A quartet of commercial property giants are demanding an equity stake in Monsoon Accessorize, the fashion retailer, in return for supporting a financial restructuring.
Sky News has learnt that British Land, Hammerson, M&G Investments and Roubaix Group have joined forces to negotiate improved terms from a proposed deal with Peter Simon, Monsoon’s owner.
The four landlords, which are understood to own a significant number of Monsoon Accessorize’s stores, wrote to Mr Simon this week to request that they be given a shareholding in his business if they agree to substantial rent cuts.
Mr Simon is on the brink of launching an insolvency mechanism called a Company Voluntary Arrangement (CVA) to force through big rent reductions, but a letter sent by the quartet of store-owners instead proposes a negotiated deal that would avoid a CVA.
The demand resembles a similar tussle taking place between Sir Philip Green, the Top Shop tycoon, and big property-owners who have been promised a 20% stake in Arcadia Group if they support a CVA next week.
Sources close to Monsoon’s landlords said any equity stake in the company would be distributed among all landlords, not only the four which are negotiating collectively.
The tactic underlines the influence landlords have as retailers become increasingly desperate to reduce their cost-bases, and the frustration in the commercial property industry at the deluge of CVAs unveiled in the last two years.
Last weekend, The Sunday Times reported that Mr Simon would inject up to £34m of his own money into the business to keep it afloat.
Privately held, Monsoon Accessorize trades from about 270 stores across the country, with rent cuts being sought at approximately two-thirds of them, the newspaper added.
Its largest shops, which comprise both the Monsoon and Accessorize fascias, are understood to be faring particularly poorly in a brutal environment for retailers.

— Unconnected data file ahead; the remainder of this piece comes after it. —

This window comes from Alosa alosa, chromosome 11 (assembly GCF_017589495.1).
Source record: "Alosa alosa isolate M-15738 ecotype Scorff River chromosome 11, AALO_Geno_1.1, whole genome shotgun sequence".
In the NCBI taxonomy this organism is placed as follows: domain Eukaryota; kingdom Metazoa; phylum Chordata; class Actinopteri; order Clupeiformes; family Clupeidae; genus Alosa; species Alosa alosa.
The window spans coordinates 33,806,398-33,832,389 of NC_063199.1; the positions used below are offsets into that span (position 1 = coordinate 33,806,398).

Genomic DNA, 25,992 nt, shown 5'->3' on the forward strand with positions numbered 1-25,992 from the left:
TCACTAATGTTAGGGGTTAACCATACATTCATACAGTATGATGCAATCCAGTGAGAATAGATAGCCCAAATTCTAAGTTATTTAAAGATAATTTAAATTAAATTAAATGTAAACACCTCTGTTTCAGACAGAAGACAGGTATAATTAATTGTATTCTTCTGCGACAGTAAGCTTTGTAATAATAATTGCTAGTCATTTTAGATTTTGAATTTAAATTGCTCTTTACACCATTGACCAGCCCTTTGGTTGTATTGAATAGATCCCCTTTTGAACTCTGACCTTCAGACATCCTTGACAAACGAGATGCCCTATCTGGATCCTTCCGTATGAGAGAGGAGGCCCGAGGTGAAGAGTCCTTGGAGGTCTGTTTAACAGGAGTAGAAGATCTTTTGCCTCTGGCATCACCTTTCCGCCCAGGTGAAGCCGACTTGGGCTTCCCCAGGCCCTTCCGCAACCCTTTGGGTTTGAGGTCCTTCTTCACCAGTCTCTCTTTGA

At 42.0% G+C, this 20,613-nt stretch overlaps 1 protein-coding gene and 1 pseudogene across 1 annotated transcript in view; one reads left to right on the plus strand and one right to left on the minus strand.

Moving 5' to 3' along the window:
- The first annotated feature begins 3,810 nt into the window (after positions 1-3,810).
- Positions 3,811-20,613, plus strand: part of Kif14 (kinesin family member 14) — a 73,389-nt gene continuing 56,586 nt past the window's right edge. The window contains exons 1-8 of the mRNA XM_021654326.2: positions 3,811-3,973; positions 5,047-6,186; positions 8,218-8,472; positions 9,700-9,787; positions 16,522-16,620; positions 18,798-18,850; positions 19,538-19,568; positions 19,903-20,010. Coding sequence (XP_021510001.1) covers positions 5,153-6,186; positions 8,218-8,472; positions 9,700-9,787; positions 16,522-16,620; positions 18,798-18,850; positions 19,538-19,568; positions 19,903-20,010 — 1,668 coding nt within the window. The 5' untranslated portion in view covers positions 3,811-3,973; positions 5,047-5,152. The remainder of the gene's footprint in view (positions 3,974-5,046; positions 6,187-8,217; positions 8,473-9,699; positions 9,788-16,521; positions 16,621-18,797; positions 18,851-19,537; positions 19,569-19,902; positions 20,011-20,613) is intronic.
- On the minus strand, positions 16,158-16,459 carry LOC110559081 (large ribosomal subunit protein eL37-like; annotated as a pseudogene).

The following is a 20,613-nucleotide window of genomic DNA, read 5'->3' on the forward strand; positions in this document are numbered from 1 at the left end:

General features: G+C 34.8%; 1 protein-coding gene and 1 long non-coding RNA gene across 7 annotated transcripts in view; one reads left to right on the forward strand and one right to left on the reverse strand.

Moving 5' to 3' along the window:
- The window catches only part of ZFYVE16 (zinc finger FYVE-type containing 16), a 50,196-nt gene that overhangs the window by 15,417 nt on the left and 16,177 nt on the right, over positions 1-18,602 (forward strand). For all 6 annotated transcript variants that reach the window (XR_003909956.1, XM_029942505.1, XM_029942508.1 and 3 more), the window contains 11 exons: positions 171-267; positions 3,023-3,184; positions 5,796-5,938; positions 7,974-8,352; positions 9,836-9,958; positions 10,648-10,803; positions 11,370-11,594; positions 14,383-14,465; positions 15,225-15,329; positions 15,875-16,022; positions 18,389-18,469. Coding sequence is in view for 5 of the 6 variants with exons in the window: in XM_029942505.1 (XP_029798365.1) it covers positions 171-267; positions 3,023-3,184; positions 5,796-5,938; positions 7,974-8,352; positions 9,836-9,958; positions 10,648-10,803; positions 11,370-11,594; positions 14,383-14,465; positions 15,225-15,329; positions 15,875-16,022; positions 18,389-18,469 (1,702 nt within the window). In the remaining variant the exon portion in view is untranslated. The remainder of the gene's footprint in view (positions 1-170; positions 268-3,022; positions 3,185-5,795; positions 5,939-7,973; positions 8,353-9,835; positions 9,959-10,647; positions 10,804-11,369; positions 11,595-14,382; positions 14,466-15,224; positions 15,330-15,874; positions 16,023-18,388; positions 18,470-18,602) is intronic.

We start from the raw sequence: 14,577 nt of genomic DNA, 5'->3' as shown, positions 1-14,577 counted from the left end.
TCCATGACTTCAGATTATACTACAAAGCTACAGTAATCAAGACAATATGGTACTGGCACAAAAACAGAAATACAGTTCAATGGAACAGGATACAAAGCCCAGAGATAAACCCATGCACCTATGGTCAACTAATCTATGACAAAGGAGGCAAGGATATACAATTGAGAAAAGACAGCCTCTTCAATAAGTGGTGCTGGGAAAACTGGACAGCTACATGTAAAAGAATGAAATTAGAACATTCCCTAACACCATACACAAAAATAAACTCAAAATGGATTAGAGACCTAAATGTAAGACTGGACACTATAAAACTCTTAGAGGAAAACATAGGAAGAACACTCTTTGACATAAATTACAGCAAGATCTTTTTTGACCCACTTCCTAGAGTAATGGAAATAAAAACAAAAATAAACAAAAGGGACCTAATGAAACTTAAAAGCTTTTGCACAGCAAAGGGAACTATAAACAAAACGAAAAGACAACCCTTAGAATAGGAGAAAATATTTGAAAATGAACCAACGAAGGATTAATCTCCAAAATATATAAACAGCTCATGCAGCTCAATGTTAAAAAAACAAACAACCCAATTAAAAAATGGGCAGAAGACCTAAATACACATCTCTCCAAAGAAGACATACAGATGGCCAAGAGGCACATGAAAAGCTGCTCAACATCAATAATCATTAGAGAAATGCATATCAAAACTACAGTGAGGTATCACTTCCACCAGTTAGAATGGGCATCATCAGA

Property industry insiders said Mr Simon was likely to formally launch the restructuring next week to allow the company to implement its restructuring ahead of June’s rent quarter day.
The news is the latest blow to a high street reeling from the accelerating shift to online shopping and pressures on business costs and consumer spending.
Earlier this week, Sky News revealed that Boots, which is owned by the US-based healthcare giant Walgreens Boots Alliance, has put more than 200 of its UK stores under review for potential closure.
None of the landlords which are negotiating collectively with Monsoon Accessorize would comment on Thursday.
However, one source pointed out that they had confidence in Mr Simon’s strategy after a restructuring is completed.
“The landlords believe the business has a future, otherwise they would not be interested in taking equity,” the source said.
Under chief executive Paul Allen, Monsoon Accessorize’s holding company, Drillgreat, has been closing stores when leases expired in recent years.
However, the intensification of the retail sector’s problems has now led it to the brink of a CVA, which is typically only viable when the alternative for a company is bankruptcy.
Drillgreat’s most recent publicly disclosed results cover the year to August 26, 2017, which showed an operating loss of just over £10m.
A Monsoon Accessorize spokesman declined to comment beyond a recent statement confirming that “the UK retail trading environment is tough and we are continuing to look at options to reduce our overall costs as we restructure the business in the UK and internationally”.